The silent heroes of WW2, still saving lives in 2020.
After seemingly months of lockdown, this weekend my family and I were fortunate enough to visit Bletchley Park, Buckinghamshire. This now famous park, was the site where Alan Turing and thousands of others cracked the infamous Enigma, the notorious encryption device used by the Axis powers during World War 2. The decryption of this machine as well many other devices gave the British and allied forces a huge advantage in what could be debated as being the ultimate turning point in the war. Additionally, the basis of the work these mathematicians performed laid the foundations of modern computing. Their use of logic and early forms of programming allowed them to perform the seemingly impossible task of cracking the uncrackable code possessing literally hundreds of millions of possible combinations.
Image credit – Bletchley Park: two operators working to break German ciphers.
Whilst learning more about these codebreakers, I stumbled across a piece of research by revered mathematician William Thomas Tutte and his work on Graph theory. In mathematics, Graphs are used to study relationships between vertices (or points) with edges (or lines) and look very different to the graphs we are used to. Tutte’s work with Graph Theory lead to him creating a proof still well regarded today about the existence of a perfect matching between these vertices.
A perfect match is described as being such that every point is connected to at least one other and that no point is connected to more than one other.
Image credit – Math world: 9 different perfect matches for the same 8 objects
This perfect matching boils down to the calculation of the most efficient path between all these points and has led to the development of many different computational methodologies. One such methodology includes Nobel prize winner Alvin Roth’s development of Game Theory, using graphs to identify the interdependencies of competing players. In fact, Tutte’s theorem has numerous relevancies today across multiple different industries, including: Navigational software like Google Maps to find the shortest path between two points (or is it vertices?). As well as software to model and predict behaviours of compounds in chemistry; to applications in healthcare allowing the most efficient donor paths for kidney transplants when donors aren’t a match for their loved ones.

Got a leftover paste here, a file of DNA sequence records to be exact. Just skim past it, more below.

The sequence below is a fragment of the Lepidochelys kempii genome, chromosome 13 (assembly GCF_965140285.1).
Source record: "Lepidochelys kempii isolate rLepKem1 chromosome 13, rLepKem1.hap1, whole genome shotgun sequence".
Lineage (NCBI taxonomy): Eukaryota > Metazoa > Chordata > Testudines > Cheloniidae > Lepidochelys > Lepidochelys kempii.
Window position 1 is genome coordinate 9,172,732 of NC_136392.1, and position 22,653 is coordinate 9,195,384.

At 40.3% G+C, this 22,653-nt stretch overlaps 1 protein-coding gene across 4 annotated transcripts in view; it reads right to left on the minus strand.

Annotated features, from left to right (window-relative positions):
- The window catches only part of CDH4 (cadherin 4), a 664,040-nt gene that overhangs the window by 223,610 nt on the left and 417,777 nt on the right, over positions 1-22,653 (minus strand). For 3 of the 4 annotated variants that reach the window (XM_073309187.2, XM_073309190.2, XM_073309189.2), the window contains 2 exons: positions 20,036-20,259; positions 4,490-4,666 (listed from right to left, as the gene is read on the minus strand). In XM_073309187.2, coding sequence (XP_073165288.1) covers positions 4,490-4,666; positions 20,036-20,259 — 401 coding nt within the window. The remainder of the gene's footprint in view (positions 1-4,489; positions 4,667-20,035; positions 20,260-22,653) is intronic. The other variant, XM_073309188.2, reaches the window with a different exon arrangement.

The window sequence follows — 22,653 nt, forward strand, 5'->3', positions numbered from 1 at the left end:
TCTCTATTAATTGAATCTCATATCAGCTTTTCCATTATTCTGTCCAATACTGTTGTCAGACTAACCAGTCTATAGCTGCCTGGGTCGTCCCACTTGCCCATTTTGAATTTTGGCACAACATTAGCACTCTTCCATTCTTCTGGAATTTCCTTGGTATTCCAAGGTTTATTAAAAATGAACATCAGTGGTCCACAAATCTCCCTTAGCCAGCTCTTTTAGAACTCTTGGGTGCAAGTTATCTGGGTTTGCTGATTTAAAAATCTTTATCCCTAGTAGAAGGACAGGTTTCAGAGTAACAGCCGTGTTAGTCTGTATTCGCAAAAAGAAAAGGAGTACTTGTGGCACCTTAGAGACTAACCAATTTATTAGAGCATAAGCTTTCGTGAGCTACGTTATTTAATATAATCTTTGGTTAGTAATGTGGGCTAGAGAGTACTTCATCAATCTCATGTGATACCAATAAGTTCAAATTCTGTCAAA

A two-way kidney paired donation exchange being the simplest, but can be infinitely more complex, requiring long chains of calculation and dependency. The existence and location of a perfect match is crucial to this endeavour, as it creates a mutualistic relationship between all involved parties, which in turn reduces the chance of a single party dropping out and inadvertently preventing another from getting sufficient treatment. Additionally, perfectly matched kidney is more likely to be longer lasting and require less immunosuppression than an unmatched kidney.
Image Credit – Liver Cancer Genomics: traditional paired kidney exchanges (left) versus complex chains (right) calculated by software.
As Venture capitalists, we are fascinated by the idea of the existence of a perfect matching. As it indicates that if we understand the space we are operating in (the Graph) and which companies occupying that space (the vertices); there must then exist a perfect matching between all the important players using funding (the edges). Meaning we can fully understand our environment using Graph Theory. Does this mean that one day a VC firm might be able work out who they should fund using just an algorithm?
The answer to that question is still unclear. However, what is clear from my experience of this topic, is that one good idea is never just one idea, it is a culmination of paths to reach the end goal and that Turing and his colleagues proved, the greatest of odds can be overcome with the powers of collaboration and persistence.